The heat absorbed by the cooling circuit is subsequently dissipated along the return circuit or in the fuel tank proper, the mass of this tank being amply sufficient to absorb the relatively small amount of heat contained in the lower output to the return circuit, without causing any significant increment in the fuel temperature.

This regulation may be completed by a partial or adjustable direct return to the fuel tank whereby the maximum output of the cooling circuit may be adjusted as a function of ambient conditions. 0n the other hand, it would not constitute a departure from the basic principles of this invention to combine this device with carburetor preheating means or system already known per se, such as heating resistance or exhaust gas heating associated with thermostatic regulation means, this arrangement being particularly advantageous in cold countries.

The present invention thus provides a simple yet efficient solution to the problem arising from the detrimental con sequences of the so-called percolation effect by eliminating this effect through maintaining the feed fuel at a temperature below its vaporization value. This ensures a more homogeneous carburation, an improved engine efficiency and performance, and eliminates one of the main causes of irregularity in the exhaust gas composition as a function of engine speed, notably as far as the CO content of said exhaust gas, i.e. the major cause of atmospheric pollution, this content being reduced to and maintained at a reasonable level with the arrangement of this invention.

Another advantageous feature characterizing the arrangement according to this invention is the great facility with which it can be embodied and also its extremely low cost as an extra equipment, since its component elements are somewhat provided gratuitously" by existing installations.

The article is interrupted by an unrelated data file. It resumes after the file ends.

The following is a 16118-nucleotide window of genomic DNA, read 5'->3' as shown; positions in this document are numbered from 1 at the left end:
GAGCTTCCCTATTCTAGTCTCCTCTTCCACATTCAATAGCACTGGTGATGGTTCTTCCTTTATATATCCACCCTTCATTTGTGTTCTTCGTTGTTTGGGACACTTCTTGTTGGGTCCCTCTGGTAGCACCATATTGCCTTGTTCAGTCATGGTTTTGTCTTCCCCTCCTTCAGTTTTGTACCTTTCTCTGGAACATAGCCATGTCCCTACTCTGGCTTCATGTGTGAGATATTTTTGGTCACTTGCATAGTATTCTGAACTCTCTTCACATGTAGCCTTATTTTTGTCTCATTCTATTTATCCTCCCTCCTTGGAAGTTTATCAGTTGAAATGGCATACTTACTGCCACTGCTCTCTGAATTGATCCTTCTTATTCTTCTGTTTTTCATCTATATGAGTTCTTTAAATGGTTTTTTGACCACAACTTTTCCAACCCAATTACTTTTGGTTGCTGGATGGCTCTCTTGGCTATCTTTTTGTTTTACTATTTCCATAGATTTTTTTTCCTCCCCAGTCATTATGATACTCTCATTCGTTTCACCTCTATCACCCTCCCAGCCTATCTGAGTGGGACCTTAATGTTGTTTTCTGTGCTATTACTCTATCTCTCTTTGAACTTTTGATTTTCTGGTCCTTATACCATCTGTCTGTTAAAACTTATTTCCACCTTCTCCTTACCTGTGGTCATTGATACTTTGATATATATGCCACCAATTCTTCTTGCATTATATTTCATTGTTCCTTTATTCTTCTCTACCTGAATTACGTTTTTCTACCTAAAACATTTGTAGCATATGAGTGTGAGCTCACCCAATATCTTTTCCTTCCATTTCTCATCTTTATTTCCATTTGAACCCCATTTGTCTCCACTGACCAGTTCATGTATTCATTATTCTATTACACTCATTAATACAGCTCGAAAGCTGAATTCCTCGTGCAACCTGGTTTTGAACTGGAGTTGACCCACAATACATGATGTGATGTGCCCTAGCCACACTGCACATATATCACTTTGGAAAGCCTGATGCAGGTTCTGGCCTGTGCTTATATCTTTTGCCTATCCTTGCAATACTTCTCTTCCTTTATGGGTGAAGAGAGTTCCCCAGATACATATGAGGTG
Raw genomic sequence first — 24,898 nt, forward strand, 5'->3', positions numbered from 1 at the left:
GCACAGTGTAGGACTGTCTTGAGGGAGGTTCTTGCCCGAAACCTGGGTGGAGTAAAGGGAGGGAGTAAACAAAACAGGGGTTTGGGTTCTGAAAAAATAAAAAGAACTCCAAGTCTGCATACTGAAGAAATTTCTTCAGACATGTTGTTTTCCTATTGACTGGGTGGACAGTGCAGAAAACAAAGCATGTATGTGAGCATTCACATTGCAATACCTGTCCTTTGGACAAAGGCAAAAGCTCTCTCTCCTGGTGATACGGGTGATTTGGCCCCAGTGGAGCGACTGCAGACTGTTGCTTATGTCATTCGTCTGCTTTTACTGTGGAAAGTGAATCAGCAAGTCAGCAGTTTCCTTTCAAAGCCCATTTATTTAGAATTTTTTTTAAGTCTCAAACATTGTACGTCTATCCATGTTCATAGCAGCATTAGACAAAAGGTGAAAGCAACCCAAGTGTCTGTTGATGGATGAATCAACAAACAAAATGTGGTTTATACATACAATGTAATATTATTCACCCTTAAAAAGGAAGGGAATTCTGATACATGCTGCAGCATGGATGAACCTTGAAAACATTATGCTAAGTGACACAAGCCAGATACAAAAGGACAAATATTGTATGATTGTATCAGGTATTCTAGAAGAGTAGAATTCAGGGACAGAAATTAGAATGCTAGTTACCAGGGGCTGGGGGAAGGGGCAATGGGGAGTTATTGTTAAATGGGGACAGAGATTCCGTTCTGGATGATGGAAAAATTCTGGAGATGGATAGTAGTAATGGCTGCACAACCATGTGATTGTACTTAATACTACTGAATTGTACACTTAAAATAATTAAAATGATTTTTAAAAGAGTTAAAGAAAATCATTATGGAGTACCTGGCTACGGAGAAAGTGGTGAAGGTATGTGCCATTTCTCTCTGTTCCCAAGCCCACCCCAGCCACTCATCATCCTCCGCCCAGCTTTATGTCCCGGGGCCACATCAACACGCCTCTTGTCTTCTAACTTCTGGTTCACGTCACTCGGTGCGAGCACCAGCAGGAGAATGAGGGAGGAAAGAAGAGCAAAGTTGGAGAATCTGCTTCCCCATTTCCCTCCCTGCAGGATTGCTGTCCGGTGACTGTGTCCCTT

A exemplary but not limiting form of embodiment of the device constituting the practical embodiment of this invention will now be described with reference to the single FIGURE of the attached drawing illustrating a very diagrammatic form and in vertical section a carburetor equipped with fuel feed and cooling circuits according to this invention.

The fuel drawn from the tank 1 by a fuel pump 2 through a suction pipe 3 is forced into a feedline 4 opening above the needle valve 5 carried by the float 6 in the float member 7 of the carburetor.

Branched off this feedline 4 are in succession a direct return line 9 to the fuel tank 1, in which a valve 9 is inserted for adjusting the return fuel output; a line 11 for feeding fuel to the cooling jacket 10, which has also inserted therein an output adjustment valve 12, and finally a complementary cooling line 13 for supplying fuel to a cooling coil tubing 14 disposed within the float chamber 7. This coil tubing shown in the FIGURE as consisting of a flat or spiral coil may of course have a different configuration and notably accomodate the particular shape of the float chamber without interfering, of course, with the free movement of the float 6.